Just 15 minutes of inspired film-making! That’s what it takes for one to be the toast of the nation. Director Ashwin Kumar’s 15 minutes-long film Little Terrorist has received the coveted Oscar- nomination in the Short Films- category and if all goes well, then he might well become the first ever Indian film-maker to win a competitive Academy award.
This Oscar- nomination has suddenly turned this till-now- a- little-known Delhi-based film-maker into a much sought- after celebrity, so much so that he has to reschedule our telephonic interview thrice to accommodate local newspapers and TV-channels. Finally I manage to get him on telephone and although initially he sounds tired and apologetic, he soon warms up about his dream project which has literally taken the world by storm.
Here are the excerpts from the interview:
It must be a hectic schedule for you, since the news (of Oscar nomination) broke out.
(Laughs) One good thing about this event is that everything is happening so fast that I have hardly got any time to think about it!
After winning the top honors at film- festivals like Tehran, Montreal and Manhattan; what do you feel different about American Academy (Oscar) awards?
For any film-maker, it’s like a dream come true. Oscar is perhaps the biggest honour in international cinema and the competition is also going to be much tougher.
Do you think that a well-concerted publicity campaign is needed to get an Oscar?
Actually I am still learning about that. Luckily I have got a producer who is based in Los Angeles and she is in much better position to guide me through this process. In general, I don’t think we can match the big films like Aviator in terms of wooing the Academy members to view our film but I am sure we will come up with some innovative promotional strategy.
What was your vision behind the making of Little Terrorist?
I have always felt strongly about the tensions between India and Pakistan. It is absurd and ironical that these two countries with such similar customs and cultures end up pointing nuclear weapons at each other. I wanted to reflect this irony through my film and wanted to show that there is hope at the end of the tunnel. Since the time I had heard about the real life incident of a Pakistani boy who had crossed over to India by mistake and was sent back to Lahore by former Indian Prime Minister Vajpayee; I had the theme in my mind.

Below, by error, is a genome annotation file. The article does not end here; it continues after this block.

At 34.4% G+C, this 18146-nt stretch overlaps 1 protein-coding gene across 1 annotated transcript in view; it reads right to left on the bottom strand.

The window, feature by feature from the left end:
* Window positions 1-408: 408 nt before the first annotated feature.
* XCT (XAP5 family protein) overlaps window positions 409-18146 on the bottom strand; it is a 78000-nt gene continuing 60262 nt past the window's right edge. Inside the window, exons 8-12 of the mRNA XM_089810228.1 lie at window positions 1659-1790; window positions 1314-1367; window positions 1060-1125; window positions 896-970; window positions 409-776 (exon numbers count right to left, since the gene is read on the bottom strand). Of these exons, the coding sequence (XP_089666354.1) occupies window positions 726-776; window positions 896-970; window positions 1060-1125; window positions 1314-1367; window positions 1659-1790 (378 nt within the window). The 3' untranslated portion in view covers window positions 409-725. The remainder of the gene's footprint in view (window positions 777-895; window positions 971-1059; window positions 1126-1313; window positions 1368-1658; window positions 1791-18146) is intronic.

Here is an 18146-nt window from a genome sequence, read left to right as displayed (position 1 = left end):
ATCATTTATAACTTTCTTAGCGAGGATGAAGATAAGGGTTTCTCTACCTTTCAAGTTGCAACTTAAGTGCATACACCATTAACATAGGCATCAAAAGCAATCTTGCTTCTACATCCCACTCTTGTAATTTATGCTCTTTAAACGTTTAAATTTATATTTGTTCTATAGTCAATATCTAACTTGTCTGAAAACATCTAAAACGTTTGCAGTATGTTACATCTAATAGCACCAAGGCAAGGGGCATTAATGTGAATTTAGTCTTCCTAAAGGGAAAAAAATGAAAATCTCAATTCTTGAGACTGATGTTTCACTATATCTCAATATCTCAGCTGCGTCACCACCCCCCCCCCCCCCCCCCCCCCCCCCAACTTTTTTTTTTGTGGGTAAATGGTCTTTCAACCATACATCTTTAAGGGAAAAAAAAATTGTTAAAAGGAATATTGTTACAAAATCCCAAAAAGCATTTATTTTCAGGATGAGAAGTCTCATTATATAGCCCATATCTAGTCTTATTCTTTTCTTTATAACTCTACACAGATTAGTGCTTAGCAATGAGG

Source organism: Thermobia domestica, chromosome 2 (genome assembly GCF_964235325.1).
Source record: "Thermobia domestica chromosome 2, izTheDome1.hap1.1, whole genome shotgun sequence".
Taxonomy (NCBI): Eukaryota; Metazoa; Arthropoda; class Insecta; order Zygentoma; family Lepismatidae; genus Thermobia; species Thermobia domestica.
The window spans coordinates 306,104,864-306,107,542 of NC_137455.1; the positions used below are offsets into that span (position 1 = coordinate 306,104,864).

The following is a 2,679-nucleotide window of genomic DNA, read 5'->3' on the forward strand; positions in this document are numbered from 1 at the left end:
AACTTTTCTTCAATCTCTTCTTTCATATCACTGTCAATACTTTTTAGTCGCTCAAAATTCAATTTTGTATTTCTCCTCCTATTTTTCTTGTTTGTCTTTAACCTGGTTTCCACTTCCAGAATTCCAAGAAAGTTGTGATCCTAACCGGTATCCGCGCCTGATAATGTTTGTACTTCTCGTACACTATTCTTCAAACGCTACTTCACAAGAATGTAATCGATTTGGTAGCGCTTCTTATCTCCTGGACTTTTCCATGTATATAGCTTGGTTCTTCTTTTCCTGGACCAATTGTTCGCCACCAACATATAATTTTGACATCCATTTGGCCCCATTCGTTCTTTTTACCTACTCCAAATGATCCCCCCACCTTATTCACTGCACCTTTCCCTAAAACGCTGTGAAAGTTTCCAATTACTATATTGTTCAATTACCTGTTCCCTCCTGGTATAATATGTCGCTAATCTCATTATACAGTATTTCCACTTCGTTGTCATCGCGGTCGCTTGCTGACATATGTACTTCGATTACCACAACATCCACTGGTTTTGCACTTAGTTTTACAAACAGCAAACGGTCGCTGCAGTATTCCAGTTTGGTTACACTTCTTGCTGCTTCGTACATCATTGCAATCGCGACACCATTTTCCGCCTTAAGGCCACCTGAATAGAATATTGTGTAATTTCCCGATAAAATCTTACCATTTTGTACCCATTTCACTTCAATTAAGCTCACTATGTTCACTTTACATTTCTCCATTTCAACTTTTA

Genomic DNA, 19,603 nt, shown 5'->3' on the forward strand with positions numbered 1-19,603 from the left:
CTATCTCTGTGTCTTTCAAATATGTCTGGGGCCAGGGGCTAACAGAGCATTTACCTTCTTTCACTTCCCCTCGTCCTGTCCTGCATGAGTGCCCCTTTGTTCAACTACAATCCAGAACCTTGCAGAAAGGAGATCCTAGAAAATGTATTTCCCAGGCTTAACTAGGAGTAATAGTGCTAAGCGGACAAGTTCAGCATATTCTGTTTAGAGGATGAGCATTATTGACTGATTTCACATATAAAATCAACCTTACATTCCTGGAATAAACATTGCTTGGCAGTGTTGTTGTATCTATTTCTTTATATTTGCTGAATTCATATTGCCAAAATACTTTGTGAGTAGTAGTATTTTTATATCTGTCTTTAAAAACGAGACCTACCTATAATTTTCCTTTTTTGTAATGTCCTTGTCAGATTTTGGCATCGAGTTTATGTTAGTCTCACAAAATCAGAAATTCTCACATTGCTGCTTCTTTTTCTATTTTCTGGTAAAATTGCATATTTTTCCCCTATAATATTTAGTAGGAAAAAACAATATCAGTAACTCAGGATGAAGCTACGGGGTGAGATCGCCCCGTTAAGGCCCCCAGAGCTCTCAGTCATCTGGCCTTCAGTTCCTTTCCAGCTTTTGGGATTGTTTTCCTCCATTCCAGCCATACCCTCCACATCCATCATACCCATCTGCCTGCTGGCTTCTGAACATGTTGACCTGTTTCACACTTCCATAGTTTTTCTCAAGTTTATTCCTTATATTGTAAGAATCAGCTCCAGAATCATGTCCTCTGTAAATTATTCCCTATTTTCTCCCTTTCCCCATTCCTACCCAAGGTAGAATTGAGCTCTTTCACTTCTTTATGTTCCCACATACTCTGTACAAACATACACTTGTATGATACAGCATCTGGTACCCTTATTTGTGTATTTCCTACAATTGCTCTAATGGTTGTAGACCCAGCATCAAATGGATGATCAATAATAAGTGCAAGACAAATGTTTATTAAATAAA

Why have you chosen ‘Short Films’ as your medium?
I have always wanted to make films in an international milieu and to do that, you have to first prove your credentials with artistic projects, which will be appreciated at international film festivals. Just like taking a small step before taking the big leap; you start with short- films hoping that it would finally open doors to bigger film-making opportunities.
Have you always tried to be different? If your Doon-school magazine interview is to be believed then from school-days you were never a part of the herd.
(Ponders awhile) It is an interesting observation. If I had wanted I could have done three Bollywood films by now but I have always acted according to my convictions and yes, I have never been a part of the herd!
You have also acted in some of your earlier films.
Yes, in fact I consider myself an actor first and director next. It was through my stage- performances, I graduated to directing stage-plays and finally I was drawn into film-making. I would like to continue acting even in future.
Tell us something about Salim – the child prodigy actor in Little Terrorist.
At the age of seven, Salim got lost from his parents in a Delhi slum. Later he was found by a NGO and handed over to Mira Nair’s Ambala Trust for under-privileged children. I found him when I had gone there to conduct acting workshops. This kid is a fabulous actor and has a cinematic understanding and maturity much beyond his years.
On a wider canvas, have you planned anything?
Yes, I am already working on two feature- films. One of them is called Forest and is a thriller with a background of environmental issues of deforestation and dwindling tiger population. Irfan Khan- who in my opinion is one of the finest actors of this generation, is acting in it. The other one is a feature-length adaptation of my earlier short- Road To Ladakh.
Trying to fetch a ball, Jamal- a Pakistani boy accidentally crosses the mine-laden Indo- Pak border. Hounded by Indian soldiers who unwittingly brand him a ‘Terrorist’, he is helped by Bhola- an orthodox elderly Indian fellow to return to his home-country.